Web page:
making compromises

Candace Krepel ckrepel at post.its.mcw.edu
Wed Aug 10 15:34:48 EST 1994


Leslie Kay (lmk2 at garnet.berkeley.edu) wrote:
: So, why does it impact so greatly on women to have children in their careers?  Is
: it really the case that the male spouses are either unwilling to
: help as much as is necessary to raise the children, or that all
: or most couples are both in high-powered careers? 

Surveys appearing in newspapers and such indicate that it is still the female
spouse who does most of the housework and child care.  I think that having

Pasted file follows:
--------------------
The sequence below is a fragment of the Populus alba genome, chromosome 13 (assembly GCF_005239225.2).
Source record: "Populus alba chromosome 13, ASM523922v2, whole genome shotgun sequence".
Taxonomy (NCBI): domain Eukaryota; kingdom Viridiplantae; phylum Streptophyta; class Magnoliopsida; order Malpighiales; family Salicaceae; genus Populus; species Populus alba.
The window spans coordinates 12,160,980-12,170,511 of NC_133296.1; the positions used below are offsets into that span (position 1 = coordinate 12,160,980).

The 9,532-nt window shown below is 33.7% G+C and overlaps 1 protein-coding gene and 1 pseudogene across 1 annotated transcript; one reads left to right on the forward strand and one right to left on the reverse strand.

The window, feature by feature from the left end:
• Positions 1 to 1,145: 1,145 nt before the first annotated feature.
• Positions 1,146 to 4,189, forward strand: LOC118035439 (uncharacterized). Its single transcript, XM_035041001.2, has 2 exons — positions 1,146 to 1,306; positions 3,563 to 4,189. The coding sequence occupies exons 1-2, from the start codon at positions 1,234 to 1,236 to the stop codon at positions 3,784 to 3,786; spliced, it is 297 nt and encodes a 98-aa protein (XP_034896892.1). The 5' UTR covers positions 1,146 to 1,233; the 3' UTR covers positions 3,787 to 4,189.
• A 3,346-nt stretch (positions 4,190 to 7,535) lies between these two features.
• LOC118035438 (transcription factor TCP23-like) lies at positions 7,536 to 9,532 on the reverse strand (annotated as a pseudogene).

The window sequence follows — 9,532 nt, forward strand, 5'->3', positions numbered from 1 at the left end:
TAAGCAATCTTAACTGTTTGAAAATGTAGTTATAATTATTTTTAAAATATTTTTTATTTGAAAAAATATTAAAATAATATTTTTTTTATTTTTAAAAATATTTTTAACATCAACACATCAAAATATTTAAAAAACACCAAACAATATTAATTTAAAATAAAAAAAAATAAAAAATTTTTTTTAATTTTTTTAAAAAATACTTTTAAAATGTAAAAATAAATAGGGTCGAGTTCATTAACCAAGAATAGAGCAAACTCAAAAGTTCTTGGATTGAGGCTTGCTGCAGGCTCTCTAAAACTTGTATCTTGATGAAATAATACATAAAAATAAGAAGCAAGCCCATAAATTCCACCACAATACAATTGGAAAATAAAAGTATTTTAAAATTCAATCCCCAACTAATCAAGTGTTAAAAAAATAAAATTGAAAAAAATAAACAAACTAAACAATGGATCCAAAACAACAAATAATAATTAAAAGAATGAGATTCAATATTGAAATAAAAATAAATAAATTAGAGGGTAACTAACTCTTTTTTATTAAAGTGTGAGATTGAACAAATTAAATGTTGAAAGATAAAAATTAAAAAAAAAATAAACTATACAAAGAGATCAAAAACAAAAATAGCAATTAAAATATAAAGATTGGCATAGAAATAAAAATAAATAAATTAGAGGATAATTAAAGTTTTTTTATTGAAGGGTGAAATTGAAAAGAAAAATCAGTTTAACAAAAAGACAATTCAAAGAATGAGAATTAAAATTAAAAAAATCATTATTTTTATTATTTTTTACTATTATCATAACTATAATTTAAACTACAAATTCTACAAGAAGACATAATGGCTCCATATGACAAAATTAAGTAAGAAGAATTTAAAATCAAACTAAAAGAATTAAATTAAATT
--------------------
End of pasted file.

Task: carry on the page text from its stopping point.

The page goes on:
children is difficult for women professionls because they no longer have the
freedom to come to the lab at midnight to "feed the cells" or whatever.
Children complicate one's life immensely.  A simple trip to the grocery
store becomes a question of whether she should wake the baby and take her
with, or try to find a sitter who doesn't need a ride to her house.  
The kinds of hours (both number of hours and scheduling of same) make fitting
the day care schedule, parent-teacher conferences, dentist appointments
etc. into the schedule of meetings, experimental procedures, classes, etc.
very difficult.  I think, also, that *some* male colleagues view these
dificulties as a lack of committment to the job.  After all, they have wives
to take care of the home details.  Female professionals don't have wives.



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